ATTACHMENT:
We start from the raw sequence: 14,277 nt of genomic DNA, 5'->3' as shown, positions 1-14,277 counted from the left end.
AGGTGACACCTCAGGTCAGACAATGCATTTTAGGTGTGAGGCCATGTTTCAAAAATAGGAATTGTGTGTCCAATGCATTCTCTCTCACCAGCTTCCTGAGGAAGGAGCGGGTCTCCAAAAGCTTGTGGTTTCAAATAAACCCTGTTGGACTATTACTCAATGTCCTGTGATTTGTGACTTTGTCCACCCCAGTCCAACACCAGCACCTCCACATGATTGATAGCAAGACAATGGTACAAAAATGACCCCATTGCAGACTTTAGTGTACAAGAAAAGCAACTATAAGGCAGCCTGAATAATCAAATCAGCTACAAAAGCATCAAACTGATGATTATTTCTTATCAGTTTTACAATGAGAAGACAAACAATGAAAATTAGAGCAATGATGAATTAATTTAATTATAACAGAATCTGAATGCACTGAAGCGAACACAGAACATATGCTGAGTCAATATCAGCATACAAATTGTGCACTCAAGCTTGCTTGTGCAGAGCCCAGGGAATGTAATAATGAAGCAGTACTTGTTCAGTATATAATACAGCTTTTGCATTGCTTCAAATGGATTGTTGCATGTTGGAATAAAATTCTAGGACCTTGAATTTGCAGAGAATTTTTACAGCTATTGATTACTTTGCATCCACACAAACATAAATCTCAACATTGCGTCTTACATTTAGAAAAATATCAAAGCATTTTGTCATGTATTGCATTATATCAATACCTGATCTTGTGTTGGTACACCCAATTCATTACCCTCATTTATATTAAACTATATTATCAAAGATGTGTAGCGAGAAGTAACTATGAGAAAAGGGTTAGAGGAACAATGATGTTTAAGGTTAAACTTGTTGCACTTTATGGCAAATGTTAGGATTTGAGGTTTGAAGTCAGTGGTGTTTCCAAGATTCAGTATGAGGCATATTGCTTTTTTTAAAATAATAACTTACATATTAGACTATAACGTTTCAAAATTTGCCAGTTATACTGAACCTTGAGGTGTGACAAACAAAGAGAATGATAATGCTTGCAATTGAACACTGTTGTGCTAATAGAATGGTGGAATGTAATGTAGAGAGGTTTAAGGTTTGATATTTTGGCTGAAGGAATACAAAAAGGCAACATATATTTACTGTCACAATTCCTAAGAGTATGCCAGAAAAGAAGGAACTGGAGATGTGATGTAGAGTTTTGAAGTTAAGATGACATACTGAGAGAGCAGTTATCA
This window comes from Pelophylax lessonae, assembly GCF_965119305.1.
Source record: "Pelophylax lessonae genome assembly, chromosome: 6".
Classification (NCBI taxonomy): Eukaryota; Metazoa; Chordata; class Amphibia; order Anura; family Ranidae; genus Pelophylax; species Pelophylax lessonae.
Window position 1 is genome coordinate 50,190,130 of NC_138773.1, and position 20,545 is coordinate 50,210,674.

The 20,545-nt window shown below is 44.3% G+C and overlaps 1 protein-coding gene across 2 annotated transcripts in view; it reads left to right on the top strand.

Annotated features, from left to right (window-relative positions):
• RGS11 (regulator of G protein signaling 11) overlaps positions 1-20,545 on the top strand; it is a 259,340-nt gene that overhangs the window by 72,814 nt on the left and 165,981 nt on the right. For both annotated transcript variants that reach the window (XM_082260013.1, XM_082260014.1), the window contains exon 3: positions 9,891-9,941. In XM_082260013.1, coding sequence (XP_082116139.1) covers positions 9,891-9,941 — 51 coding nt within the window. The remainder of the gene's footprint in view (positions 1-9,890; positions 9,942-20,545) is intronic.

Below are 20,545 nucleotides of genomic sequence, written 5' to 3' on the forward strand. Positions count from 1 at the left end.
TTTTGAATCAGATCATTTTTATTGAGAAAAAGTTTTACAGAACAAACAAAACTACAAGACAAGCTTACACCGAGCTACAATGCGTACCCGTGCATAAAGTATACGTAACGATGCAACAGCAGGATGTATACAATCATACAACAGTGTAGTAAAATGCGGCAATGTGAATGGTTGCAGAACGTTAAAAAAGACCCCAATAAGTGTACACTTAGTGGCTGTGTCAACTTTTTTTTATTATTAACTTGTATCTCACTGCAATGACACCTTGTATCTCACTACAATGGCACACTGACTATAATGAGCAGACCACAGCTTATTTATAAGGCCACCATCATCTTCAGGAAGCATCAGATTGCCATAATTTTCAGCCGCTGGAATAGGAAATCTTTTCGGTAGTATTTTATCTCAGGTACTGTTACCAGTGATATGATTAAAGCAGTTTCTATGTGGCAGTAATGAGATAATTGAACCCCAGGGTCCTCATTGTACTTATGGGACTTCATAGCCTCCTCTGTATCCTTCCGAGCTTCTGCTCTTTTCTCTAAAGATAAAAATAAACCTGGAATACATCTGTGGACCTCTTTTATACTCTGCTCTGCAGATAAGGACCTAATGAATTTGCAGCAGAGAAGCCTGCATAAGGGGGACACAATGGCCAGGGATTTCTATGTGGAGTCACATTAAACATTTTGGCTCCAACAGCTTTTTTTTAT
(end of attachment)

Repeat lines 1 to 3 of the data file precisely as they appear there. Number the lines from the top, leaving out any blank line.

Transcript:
We start from the raw sequence: 14,277 nt of genomic DNA, 5'->3' as shown, positions 1-14,277 counted from the left end.
AGGTGACACCTCAGGTCAGACAATGCATTTTAGGTGTGAGGCCATGTTTCAAAAATAGGAATTGTGTGTCCAATGCATTCTCTCTCACCAGCTTCCTGAGGAAGGAGCGGGTCTCCAAAAGCTTGTGGTTTCAAATAAACCCTGTTGGACTATTACTCAATGTCCTGTGATTTGTGACTTTGTCCACCCCAGTCCAACACCAGCACCTCCACATGATTGATAGCAAGACAATGGTACAAAAATGACCCCATTGCAGACTTTAGTGTACAAGAAAAGCAACTATAAGGCAGCCTGAATAATCAAATCAGCTACAAAAGCATCAAACTGATGATTATTTCTTATCAGTTTTACAATGAGAAGACAAACAATGAAAATTAGAGCAATGATGAATTAATTTAATTATAACAGAATCTGAATGCACTGAAGCGAACACAGAACATATGCTGAGTCAATATCAGCATACAAATTGTGCACTCAAGCTTGCTTGTGCAGAGCCCAGGGAATGTAATAATGAAGCAGTACTTGTTCAGTATATAATACAGCTTTTGCATTGCTTCAAATGGATTGTTGCATGTTGGAATAAAATTCTAGGACCTTGAATTTGCAGAGAATTTTTACAGCTATTGATTACTTTGCATCCACACAAACATAAATCTCAACATTGCGTCTTACATTTAGAAAAATATCAAAGCATTTTGTCATGTATTGCATTATATCAATACCTGATCTTGTGTTGGTACACCCAATTCATTACCCTCATTTATATTAAACTATATTATCAAAGATGTGTAGCGAGAAGTAACTATGAGAAAAGGGTTAGAGGAACAATGATGTTTAAGGTTAAACTTGTTGCACTTTATGGCAAATGTTAGGATTTGAGGTTTGAAGTCAGTGGTGTTTCCAAGATTCAGTATGAGGCATATTGCTTTTTTTAAAATAATAACTTACATATTAGACTATAACGTTTCAAAATTTGCCAGTTATACTGAACCTTGAGGTGTGACAAACAAAGAGAATGATAATGCTTGCAATTGAACACTGTTGTGCTAATAGAATGGTGGAATGTAATGTAGAGAGGTTTAAGGTTTGATATTTTGGCTGAAGGAATACAAAAAGGCAACATATATTTACTGTCACAATTCCTAAGAGTATGCCAGAAAAGAAGGAACTGGAGATGTGATGTAGAGTTTTGAAGTTAAGATGACATACTGAGAGAGCAGTTATCA
This window comes from Pelophylax lessonae, assembly GCF_965119305.1.